When the Boston Zoo and Chaffee Zoo opened in 1884, they were not only the oldest and largest zoos in the world, they also were the first zoos to offer free admission.
Since then, their unique design and rich history have made them iconic landmarks.
But how did the names come to be?
The first word in both names is a play on the words “bay”, meaning “way” or “wayfare”.
A berry-flavored dessert that has since spread across the globe, the word “bay” came to mean “treat” or something of the same kind.
The word was first used by a London merchant who bought a loaf of bread with a cherry-flavoured syrup, and named the bread after his sweetheart.
In the early 20th century, when it was popular in London and America, the name “chaffees” was popularized in Australia, which became the name for the colony where the two zoos are located.
“Binghamton Zoo” has a very different meaning.
In addition to the word, the zoo is named for an area in central England, where it is home to many birds and other animals, including an Australian panda named “Buck”, who lived in the zoo from 1996 to 2000.
The name was also used by the first American zoo to open, the Philadelphia Zoo, in 1891.
Today, the names “Bethlehem Zoo” and “Chaffee Zoological Park” are the most common and the most commonly used, respectively, among zoos worldwide.
Why did they decide to change the names?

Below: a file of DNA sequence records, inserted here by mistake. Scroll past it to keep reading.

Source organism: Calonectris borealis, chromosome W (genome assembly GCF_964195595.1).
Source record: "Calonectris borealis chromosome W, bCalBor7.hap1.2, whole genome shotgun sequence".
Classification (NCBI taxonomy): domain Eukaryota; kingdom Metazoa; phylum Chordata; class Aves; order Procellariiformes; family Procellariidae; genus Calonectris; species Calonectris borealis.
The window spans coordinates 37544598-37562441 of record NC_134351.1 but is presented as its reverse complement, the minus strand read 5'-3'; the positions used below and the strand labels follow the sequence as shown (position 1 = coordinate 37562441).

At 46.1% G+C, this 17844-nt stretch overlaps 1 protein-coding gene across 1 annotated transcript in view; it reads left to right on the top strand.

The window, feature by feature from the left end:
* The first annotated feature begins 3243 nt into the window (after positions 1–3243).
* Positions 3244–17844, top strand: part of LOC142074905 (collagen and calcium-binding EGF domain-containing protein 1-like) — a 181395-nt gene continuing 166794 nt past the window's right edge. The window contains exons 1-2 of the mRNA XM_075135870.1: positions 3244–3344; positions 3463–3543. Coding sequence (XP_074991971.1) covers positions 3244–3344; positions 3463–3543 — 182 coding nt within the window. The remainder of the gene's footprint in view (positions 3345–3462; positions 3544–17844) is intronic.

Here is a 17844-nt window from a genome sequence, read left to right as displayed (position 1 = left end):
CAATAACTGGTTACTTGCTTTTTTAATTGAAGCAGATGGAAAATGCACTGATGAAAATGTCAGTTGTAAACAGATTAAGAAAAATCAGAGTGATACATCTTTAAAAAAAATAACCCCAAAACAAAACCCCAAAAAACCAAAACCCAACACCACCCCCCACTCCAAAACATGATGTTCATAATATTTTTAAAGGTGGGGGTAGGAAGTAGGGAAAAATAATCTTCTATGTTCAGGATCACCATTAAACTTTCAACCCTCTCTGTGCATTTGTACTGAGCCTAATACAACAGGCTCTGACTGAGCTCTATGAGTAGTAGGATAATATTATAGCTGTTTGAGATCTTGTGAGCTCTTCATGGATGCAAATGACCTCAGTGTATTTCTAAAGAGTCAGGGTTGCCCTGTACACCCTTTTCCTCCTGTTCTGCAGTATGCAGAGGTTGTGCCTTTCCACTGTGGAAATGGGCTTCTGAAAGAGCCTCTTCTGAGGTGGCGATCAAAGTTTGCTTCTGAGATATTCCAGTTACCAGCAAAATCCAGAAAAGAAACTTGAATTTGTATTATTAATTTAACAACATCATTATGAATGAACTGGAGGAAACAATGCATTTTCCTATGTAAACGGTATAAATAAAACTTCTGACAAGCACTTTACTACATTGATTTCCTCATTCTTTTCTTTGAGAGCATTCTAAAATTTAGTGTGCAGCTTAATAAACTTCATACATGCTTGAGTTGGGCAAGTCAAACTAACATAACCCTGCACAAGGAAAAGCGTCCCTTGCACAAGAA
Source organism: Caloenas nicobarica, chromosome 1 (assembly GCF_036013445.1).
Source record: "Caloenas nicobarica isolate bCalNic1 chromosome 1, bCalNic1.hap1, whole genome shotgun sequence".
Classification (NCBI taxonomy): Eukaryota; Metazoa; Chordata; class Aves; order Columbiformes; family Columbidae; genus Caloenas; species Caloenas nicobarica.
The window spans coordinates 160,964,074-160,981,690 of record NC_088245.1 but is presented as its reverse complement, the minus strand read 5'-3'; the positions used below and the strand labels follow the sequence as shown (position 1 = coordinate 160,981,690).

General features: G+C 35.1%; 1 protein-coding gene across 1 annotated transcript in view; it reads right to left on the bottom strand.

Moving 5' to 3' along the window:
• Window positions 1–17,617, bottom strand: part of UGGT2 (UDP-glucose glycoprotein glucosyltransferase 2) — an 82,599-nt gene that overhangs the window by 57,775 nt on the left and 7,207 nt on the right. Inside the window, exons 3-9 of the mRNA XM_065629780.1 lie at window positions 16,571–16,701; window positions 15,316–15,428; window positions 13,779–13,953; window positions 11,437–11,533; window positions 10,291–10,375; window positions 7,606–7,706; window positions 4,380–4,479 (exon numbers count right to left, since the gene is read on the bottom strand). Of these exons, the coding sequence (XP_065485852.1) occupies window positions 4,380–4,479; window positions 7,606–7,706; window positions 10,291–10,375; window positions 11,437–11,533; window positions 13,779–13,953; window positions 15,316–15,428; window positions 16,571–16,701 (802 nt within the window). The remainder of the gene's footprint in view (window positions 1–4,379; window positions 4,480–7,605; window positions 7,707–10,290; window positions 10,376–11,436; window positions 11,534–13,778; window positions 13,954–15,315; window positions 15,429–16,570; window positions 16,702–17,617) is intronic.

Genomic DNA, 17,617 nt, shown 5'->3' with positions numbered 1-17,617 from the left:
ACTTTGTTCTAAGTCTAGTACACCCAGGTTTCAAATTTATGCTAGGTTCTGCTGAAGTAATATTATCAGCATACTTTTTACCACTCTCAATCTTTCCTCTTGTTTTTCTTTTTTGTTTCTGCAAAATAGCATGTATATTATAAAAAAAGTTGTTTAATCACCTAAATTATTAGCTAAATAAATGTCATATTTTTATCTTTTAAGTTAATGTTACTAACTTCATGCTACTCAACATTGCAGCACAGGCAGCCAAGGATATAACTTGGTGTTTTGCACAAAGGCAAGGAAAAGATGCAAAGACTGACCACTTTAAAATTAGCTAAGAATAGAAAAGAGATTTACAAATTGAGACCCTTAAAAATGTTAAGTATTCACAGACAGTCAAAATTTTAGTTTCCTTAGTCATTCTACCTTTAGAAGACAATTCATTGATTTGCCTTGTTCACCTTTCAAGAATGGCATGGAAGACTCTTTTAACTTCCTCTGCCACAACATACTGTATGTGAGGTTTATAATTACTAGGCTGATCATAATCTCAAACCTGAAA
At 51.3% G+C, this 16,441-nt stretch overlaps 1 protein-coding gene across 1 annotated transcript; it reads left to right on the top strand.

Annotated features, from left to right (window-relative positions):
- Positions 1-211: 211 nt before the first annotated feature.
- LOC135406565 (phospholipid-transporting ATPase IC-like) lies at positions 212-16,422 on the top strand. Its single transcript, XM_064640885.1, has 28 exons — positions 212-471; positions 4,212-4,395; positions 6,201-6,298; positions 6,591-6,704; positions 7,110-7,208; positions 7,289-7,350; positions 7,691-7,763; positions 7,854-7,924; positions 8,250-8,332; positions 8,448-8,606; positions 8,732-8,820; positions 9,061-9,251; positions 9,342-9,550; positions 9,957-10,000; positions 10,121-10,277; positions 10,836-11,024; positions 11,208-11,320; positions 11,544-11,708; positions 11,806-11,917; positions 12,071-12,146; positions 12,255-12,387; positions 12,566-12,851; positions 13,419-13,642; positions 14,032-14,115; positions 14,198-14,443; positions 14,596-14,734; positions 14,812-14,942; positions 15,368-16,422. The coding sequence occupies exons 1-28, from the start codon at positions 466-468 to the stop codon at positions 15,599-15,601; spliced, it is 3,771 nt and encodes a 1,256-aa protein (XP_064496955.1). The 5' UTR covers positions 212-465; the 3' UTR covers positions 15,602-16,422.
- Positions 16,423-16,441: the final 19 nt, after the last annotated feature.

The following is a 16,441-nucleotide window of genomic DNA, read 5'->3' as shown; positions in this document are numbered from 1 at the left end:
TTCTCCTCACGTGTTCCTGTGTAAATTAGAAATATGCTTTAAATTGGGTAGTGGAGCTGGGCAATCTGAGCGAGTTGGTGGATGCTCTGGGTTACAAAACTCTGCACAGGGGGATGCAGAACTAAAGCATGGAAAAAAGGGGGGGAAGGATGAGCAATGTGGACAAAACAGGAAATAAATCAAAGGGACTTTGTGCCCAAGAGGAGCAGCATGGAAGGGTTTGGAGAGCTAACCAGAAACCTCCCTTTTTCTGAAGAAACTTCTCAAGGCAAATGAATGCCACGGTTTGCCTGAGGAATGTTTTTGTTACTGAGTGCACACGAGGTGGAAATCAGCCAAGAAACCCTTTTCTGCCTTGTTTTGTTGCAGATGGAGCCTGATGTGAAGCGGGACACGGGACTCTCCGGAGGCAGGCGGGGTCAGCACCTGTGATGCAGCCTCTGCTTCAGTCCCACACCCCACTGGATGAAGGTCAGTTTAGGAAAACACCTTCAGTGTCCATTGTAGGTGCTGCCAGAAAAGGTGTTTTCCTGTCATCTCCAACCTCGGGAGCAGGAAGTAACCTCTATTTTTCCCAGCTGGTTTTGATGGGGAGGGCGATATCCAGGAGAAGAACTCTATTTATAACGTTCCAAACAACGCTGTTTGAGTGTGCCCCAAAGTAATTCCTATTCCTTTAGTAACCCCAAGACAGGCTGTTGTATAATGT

They felt the names were more than a coincidence.
“We were asked by some zoos around the world whether they would accept us to be a part of their name,” says zoo director Andrew Leach.
“The response was a resounding yes, and we have never looked back.”
The names are an extension of a common theme in the zoos: they are about people.
For a time, the two facilities were very similar.
At first, the animals lived in one facility, but the animals soon moved in with the humans.
After the animals left, they had to move again, and it took decades for them to reunite.
In 2000, the bison at the zoo died.
A new one was created and the animals have been kept together ever since.
Today they share a large, outdoor exhibit and a full-time curator.
Leach says that the two names are about a common bond, and are a reminder of the importance of people.
“People are always involved, and they want to see the animals well,” he says.
“If we can keep them happy, they will keep coming back.”
Source: Google News